“Lack of forward firing ordnance in a CAS supporting aircraft is a major handicap,” he added. “CAS fights are more fluid than air interdiction, friendlies and targets move... Oftentimes quickly. The ability to mark the target with rockets and attack the same target 10 seconds later is crucial.”
Typically, aircraft will work in pairs where the flight lead will make an initial pass to mark a target with rockets. A second aircraft will then attack with its guns. Incidentally, the F-35 won’t be armed with rockets, either, sources told The Daily Beast.
The reason pilots would choose to use guns over a bomb or a missile is simple. Basically, a pilot might not want to drop a bomb near ground troops in situations where the enemy has gotten in very close to those friendly forces. Even a relatively small 250-pound bomb could kill or injure friendly troops who are within 650 feet of the explosion.
By contrast, a gun will allow a pilot to attack hostile forces that are less than 300 feet from friendly ground forces.
Proponents of the F-35 within the Air Force leadership argue that the jet’s sensors and ability to display information intuitively will allow the stealthy new fighter to do the close air-support mission from high altitudes using satellite-guided weapons. But there are situations where that won’t work.
“GPS-guided munitions with long times of fall are useless when the ground commander doesn’t know exactly where the fire is coming from, or is withdrawing and the enemy is pursuing,” said another Air Force fighter pilot. “GPS munitions are equally useless when dropped from an aircraft when the pilot has near zero ability to track the battle with his own eyes.”
The lack of a gun is not likely to be a major problem for close-in air-to-air dogfights against other jets. Part of the problem is that the F-35—which is less maneuverable than contemporary enemy fighters like the Russian Sukhoi Su-30 Flanker—is not likely to survive such a close-in skirmish. “The jet can’t really turn anyway, so that is a bit of a moot point,” said one Air Force fighter pilot.
“The JSF is so heavy, it won’t accelerate fast enough to get back up to fighting speed,” said another Air Force fighter pilot. “Bottom line is that it will only be a BVR [beyond visual range] airplane.”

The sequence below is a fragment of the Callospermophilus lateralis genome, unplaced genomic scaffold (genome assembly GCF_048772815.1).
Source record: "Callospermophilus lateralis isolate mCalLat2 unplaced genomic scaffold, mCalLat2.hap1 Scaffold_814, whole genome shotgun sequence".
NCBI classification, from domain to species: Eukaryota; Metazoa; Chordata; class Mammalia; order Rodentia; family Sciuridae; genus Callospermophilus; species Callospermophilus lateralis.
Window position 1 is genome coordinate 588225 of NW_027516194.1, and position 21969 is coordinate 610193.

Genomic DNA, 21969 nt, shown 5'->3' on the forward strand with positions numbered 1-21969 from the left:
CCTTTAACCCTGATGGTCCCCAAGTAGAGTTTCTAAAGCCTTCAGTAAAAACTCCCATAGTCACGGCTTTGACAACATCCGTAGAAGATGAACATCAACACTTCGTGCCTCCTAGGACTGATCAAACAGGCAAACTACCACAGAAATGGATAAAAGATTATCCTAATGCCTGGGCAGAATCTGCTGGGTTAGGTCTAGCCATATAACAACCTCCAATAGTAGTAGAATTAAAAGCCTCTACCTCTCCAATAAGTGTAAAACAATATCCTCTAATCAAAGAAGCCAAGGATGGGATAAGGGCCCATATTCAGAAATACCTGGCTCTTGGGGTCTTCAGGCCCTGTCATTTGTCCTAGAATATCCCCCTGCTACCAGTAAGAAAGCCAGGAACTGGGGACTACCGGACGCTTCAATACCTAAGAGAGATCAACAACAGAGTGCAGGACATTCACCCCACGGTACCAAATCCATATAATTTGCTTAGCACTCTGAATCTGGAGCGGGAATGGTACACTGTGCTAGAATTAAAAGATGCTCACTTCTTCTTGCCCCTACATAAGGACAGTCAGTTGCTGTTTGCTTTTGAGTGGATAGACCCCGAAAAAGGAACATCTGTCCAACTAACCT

That means the F-35 will be almost entirely reliant on long-range air-to-air missiles. It doesn’t carry any short-range, dogfighting missiles like the Raytheon AIM-9X Sidewinder when it’s in a stealthy configuration. One pilot familiar with the F-35 added that “they will not have a large enough air-to-air [missile] load to be on the leading edge” of an air battle in any case.
Another senior Air Force official with stealth fighter experience agreed. “From an air-to-air standpoint, an argument could be made that the F-35A not having a functional gun—or any gun, for that matter—will have little to no impact. Heck, it only has 180 rounds anyway,” he said. “I would be lying if I said there exists any plausible tactical air-to-air scenario where the F-35 will need to employ the gun. Personally, I just don’t see it ever happening and think they should have saved the weight [by getting rid of the gun altogether].”
However, the Air Force official said that very fact the F-35 will not have a functional gun when it becomes operational is symptomatic of a deeply troubled program. “To me, the more disturbing aspect of this delay is that it represents yet another clear indication that the program is in serious trouble,” the official said. F-35 maker “Lockheed Martin is clearly in a situation where they are scrambling to keep their collective noses above the waterline, and they are looking to push non-critical systems to the right in a moment of desperation.”